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- 2. Arms and the Economy
President Boris Yeltsin has, on occasion, stated that there are no rockets
based in Russia which are trained on the USA. It is only natural, therefore,
that the USA is pressing for the remaining strategic missiles in Ukraine and
Kazakhstan to be removed and dismantled.
Russia, of course, is also demanding the reduction o f these missiles, but
for other reasons. She would like to meet her commitments to the USA
under the 1991 treaty (which related to the total number of missiles based in
the then Soviet Union, without distinguishing between republics) by getting
rid of the missiles in Ukraine and Kazakhstan without, in effect, cutting back
her own missiles at all.
But in order to defuse the tension between Ukraine and the USA, (which,
to speak plainly, came about not without the touch of Russia’s fine military-
diplomatic hand), other decisions need to be taken. Why, for example, should
the President of Ukraine not state categorically that there are no missiles in
Ukraine trained on the USA? O f course, such a declaration would first require
the Ministry of Defence of Ukraine to have organisational and technical con
trol over the programming of trajectories and the transmission o f orders
through the chain o f command. But this problem can be dealt with. At one
time, the military leadership of Russia declared Ukraine to be incapable of
doing this. However, by June-July 1992 a package of documents had been
drawn up, which made it clear to the Ukrainian government that Ukraine
could acquire a real power of control over the missiles’ combat command, by
using the command centres of the 43rd rocket army. In particular, the pack
age proposed various options: such as the “dual-key” system, (as used by
NATO), or a built-in “veto", which would cancel any command transmitted
through the chain without the sanction of the leadership of Ukraine.
In this way, a declaration of peaceful intent by' Ukraine would become
something of real practical significance, not only as regards the USA, but for
all other countries too.
2. Arms and the Economy
One complicated problem facing Ukraine is the technical management of
missile bases. It is, however, undoubtedly difficult for a layman to determine
where the real problems lie, and what is simply unadulterated and ongoing
For example, some alleged “experts” have decided that the missile sys
tems deployed in Ukraine are obsolescent and must therefore be decommis
sioned with all speed, since later may prove too late. One would like to
inform these “specialists” that Ukraine’s southern division is equipped with
some of the most state-of-the-art weaponry of all the strategic rocket divi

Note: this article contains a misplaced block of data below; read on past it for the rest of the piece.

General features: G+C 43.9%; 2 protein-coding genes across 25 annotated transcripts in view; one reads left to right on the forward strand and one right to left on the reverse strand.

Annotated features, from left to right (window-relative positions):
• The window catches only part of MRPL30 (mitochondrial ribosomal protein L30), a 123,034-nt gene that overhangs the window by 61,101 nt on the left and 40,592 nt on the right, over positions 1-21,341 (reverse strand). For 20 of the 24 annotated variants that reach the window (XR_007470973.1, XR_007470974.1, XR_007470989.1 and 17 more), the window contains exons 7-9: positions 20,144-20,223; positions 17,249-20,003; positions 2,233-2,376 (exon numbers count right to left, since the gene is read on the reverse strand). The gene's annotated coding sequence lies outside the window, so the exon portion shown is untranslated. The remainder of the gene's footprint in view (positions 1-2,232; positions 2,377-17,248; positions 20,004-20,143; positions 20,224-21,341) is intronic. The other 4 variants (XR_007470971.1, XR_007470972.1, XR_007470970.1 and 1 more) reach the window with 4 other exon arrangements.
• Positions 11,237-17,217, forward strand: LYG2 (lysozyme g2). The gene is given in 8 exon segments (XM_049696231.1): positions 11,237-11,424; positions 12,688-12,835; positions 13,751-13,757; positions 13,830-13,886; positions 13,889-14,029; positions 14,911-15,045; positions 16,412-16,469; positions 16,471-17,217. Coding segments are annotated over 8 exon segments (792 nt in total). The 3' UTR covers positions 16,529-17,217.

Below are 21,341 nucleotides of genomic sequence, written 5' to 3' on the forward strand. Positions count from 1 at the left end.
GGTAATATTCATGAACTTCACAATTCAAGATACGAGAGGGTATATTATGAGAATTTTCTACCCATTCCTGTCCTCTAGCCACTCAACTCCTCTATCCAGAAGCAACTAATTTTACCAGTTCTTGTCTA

sions of the former USSR. It is far too early therefore to suggest that they are
nearing their expiry date.
It is also suggested that a number of these systems are not produced by
Ukraine at all, and so need specialists from Russia to service them. This is a
THE UKRAINIAN REVIEW
genuine problem. But one must not forget either that Ukraine also produces
a significant amount of the hardware of the missile systems deployed in
Russia. And so Russia likewise will be unable to service h e r missiles without
specialists from the relevant factories in Ukraine.
The maintenance of nuclear warheads constitutes a particularly important
question. But this problem is far wider than appears at first glance. The
essential point is that although Ukraine has her own uranium ore, she has
the facilities to enrich it only to a concentration of 0.7 per cent. The yellow-
cake produced then has to be sent to Russia. Part of it eventually comes
back in the form of fuel for Ukraine’s nuclear power plants. The rest Russia
keeps or sells for hard currency.
Whatever one’s views of nuclear power, the fact is that these plants pro
duce some 30-35 per cent of Ukraine’s electricity, and that sooner or later
the question of Ukraine having her own enrichment facilities is bound to
arise. Furthermore, the sale of enriched uranium could bring Ukraine some
o f the hard currency she so urgently needs. It is also clear that in view of
the present energy and currency crisis, which we are living through, the
enrichment problem today is becoming ever more relevant.
It is likewise no secret that from the production of enriched uranium to the
manufacture of nuclear warheads is only one small step! In today’s world, the
know-how for producing nuclear warheads is no longer the top secret it was
50 years ago. It is also known that dozens of countries, including many Third-
World ones have the potential to produce nuclear weapons. Ukraine, with her
own uranium ores, reactors, and a large scientific infrastructure occupies a
leading place in the list of countries with nuclear potential.
Naturally, developing such a programme requires considerable initial
investment. But one cannot fail to see that the present situation itself sug
gests a source of funding. Ukraine has a unique opportunity of acquiring the
necessary capital through the gradual dismantling of her existing nuclear
warheads as they approach their expiry date. According to some US experts,
Ukraine could recoup up to $20 billion from the uranium and plutonium in
On the other hand, it must be realised that if today we reject this unique
opportunity of acquiring our own enrichment facilities, then tomorrow we
will be forced to buy fuel for our nuclear power plants, for an annual
expenditure, according to the best calculations, of $300-350 billion.
It is Ukraine’s political leaders who must decide which path to take. We
must, however, remember that a truly independent, civilised state always
takes important decisions, first and foremost, in the interest o f its own peo
ple. It does not go dabbling in the policy bailiwick of superstates, which
always have their own interests and which not always take into account the
interests of others.
3. Future Prospects
First and forem ost am ong the problem s surrounding these nuclear
weapons is the vital issue: is Ukraine to remain a nuclear power or not?
Throughout the past two years, there have been a w hole range of
an sw ers — from a categ o rical “n o ” to an equ ally categ o rical “yes".
Somewhere among them all the right answer will be found, but, almost cer
tainly, it will be far from clear-cut and will demand both from Ukraine and
Russia, and also from other countries, a deeper understanding of each
For the time being one thing is clear: the presence o f nuclear weapons in